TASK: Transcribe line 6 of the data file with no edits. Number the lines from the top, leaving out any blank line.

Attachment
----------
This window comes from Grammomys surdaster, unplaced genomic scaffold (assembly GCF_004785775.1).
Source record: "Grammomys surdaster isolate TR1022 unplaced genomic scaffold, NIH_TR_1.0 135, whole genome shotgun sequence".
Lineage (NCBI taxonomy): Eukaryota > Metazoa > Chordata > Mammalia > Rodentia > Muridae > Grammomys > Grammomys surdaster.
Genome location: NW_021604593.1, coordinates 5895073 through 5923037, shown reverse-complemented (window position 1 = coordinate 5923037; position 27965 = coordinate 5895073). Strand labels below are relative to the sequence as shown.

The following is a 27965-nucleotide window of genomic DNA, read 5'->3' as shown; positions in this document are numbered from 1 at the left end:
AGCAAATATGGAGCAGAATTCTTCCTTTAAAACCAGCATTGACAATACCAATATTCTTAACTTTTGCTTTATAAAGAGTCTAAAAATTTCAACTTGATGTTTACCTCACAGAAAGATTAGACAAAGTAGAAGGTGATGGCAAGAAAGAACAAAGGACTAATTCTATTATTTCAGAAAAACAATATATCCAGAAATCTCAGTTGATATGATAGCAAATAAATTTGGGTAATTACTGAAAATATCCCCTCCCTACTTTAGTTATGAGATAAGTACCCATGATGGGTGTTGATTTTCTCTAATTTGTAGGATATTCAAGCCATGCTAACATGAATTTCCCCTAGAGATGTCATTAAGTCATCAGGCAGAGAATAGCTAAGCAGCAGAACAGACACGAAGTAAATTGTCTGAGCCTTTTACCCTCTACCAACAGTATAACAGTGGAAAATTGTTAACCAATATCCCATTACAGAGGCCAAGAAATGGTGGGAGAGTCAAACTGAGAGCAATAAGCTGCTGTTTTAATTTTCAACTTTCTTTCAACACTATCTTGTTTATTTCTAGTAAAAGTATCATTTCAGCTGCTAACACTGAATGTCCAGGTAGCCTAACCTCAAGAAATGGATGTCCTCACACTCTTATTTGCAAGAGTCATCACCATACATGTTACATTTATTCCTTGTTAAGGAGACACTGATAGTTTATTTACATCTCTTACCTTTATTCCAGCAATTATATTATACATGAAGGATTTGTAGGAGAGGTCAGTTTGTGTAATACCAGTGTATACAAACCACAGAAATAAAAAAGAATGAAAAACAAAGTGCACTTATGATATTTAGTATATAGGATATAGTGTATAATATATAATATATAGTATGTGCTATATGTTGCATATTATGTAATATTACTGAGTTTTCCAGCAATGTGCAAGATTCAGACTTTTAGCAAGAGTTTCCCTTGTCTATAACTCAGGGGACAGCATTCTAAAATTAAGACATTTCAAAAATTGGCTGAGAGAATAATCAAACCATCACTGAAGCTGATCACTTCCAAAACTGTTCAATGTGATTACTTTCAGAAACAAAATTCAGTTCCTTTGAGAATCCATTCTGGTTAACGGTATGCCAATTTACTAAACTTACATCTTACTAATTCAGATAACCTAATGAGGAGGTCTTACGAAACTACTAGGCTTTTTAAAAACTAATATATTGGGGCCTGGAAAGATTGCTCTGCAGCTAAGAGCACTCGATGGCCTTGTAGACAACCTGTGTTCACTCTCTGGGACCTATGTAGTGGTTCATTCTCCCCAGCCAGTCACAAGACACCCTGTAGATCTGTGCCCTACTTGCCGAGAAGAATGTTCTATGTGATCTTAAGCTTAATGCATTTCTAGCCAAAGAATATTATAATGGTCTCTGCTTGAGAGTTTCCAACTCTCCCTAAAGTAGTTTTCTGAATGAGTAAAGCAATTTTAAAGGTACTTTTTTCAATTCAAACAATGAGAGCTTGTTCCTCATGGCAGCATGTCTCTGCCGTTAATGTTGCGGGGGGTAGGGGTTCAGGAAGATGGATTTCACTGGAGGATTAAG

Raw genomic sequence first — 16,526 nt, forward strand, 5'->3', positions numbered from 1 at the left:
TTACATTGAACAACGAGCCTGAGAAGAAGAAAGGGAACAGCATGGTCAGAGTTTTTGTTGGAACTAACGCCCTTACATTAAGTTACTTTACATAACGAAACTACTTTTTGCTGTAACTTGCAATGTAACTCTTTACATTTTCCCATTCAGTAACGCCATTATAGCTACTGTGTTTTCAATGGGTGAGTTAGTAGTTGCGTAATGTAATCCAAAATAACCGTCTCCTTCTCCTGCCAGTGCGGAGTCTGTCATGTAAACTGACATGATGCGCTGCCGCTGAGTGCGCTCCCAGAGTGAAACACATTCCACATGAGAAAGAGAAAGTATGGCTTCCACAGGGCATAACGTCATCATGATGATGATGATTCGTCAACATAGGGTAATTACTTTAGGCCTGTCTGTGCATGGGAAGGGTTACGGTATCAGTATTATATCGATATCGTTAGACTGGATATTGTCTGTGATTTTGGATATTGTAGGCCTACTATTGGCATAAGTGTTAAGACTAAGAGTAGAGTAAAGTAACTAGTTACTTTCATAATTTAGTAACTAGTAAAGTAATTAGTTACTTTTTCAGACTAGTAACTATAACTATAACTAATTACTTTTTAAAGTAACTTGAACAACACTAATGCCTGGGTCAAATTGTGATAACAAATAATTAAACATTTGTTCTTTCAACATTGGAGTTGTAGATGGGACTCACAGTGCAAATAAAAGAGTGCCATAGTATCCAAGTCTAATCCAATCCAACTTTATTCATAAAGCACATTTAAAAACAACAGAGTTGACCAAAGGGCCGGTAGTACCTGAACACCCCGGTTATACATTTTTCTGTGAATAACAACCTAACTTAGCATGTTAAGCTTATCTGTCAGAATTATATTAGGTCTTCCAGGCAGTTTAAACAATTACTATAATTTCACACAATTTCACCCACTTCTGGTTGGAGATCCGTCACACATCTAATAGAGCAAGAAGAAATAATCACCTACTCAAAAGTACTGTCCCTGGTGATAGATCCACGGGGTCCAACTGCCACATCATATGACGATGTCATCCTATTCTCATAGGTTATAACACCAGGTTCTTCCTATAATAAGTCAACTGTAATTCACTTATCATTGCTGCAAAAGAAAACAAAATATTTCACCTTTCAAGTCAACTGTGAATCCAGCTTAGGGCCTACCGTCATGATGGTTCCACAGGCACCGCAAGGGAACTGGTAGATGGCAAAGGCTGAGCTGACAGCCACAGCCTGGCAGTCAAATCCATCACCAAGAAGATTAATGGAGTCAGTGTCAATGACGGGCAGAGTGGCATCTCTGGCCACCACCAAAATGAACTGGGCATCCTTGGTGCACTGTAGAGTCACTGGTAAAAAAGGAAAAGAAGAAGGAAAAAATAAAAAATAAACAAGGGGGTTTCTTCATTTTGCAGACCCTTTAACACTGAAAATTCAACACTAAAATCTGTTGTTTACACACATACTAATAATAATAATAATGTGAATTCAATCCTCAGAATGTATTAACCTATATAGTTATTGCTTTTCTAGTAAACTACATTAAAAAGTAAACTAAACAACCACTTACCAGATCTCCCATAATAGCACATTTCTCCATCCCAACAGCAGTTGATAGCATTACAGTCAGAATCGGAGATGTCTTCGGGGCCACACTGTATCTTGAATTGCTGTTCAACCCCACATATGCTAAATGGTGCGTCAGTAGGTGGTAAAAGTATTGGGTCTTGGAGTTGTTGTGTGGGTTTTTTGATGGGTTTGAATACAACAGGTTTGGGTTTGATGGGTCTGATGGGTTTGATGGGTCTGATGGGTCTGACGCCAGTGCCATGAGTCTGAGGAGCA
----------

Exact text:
AGCAAATATGGAGCAGAATTCTTCCTTTAAAACCAGCATTGACAATACCAATATTCTTAACTTTTGCTTTATAAAGAGTCTAAAAATTTCAACTTGATGTTTACCTCACAGAAAGATTAGACAAAGTAGAAGGTGATGGCAAGAAAGAACAAAGGACTAATTCTATTATTTCAGAAAAACAATATATCCAGAAATCTCAGTTGATATGATAGCAAATAAATTTGGGTAATTACTGAAAATATCCCCTCCCTACTTTAGTTATGAGATAAGTACCCATGATGGGTGTTGATTTTCTCTAATTTGTAGGATATTCAAGCCATGCTAACATGAATTTCCCCTAGAGATGTCATTAAGTCATCAGGCAGAGAATAGCTAAGCAGCAGAACAGACACGAAGTAAATTGTCTGAGCCTTTTACCCTCTACCAACAGTATAACAGTGGAAAATTGTTAACCAATATCCCATTACAGAGGCCAAGAAATGGTGGGAGAGTCAAACTGAGAGCAATAAGCTGCTGTTTTAATTTTCAACTTTCTTTCAACACTATCTTGTTTATTTCTAGTAAAAGTATCATTTCAGCTGCTAACACTGAATGTCCAGGTAGCCTAACCTCAAGAAATGGATGTCCTCACACTCTTATTTGCAAGAGTCATCACCATACATGTTACATTTATTCCTTGTTAAGGAGACACTGATAGTTTATTTACATCTCTTACCTTTATTCCAGCAATTATATTATACATGAAGGATTTGTAGGAGAGGTCAGTTTGTGTAATACCAGTGTATACAAACCACAGAAATAAAAAAGAATGAAAAACAAAGTGCACTTATGATATTTAGTATATAGGATATAGTGTATAATATATAATATATAGTATGTGCTATATGTTGCATATTATGTAATATTACTGAGTTTTCCAGCAATGTGCAAGATTCAGACTTTTAGCAAGAGTTTCCCTTGTCTATAACTCAGGGGACAGCATTCTAAAATTAAGACATTTCAAAAATTGGCTGAGAGAATAATCAAACCATCACTGAAGCTGATCACTTCCAAAACTGTTCAATGTGATTACTTTCAGAAACAAAATTCAGTTCCTTTGAGAATCCATTCTGGTTAACGGTATGCCAATTTACTAAACTTACATCTTACTAATTCAGATAACCTAATGAGGAGGTCTTACGAAACTACTAGGCTTTTTAAAAACTAATATATTGGGGCCTGGAAAGATTGCTCTGCAGCTAAGAGCACTCGATGGCCTTGTAGACAACCTGTGTTCACTCTCTGGGACCTATGTAGTGGTTCATTCTCCCCAGCCAGTCACAAGACACCCTGTAGATCTGTGCCCTACTTGCCGAGAAGAATGTTCTATGTGATCTTAAGCTTAATGCATTTCTAGCCAAAGAATATTATAATGGTCTCTGCTTGAGAGTTTCCAACTCTCCCTAAAGTAGTTTTCTGAATGAGTAAAGCAATTTTAAAGGTACTTTTTTCAATTCAAACAATGAGAGCTTGTTCCTCATGGCAGCATGTCTCTGCCGTTAATGTTGCGGGGGGTAGGGGTTCAGGAAGATGGATTTCACTGGAGGATTAAG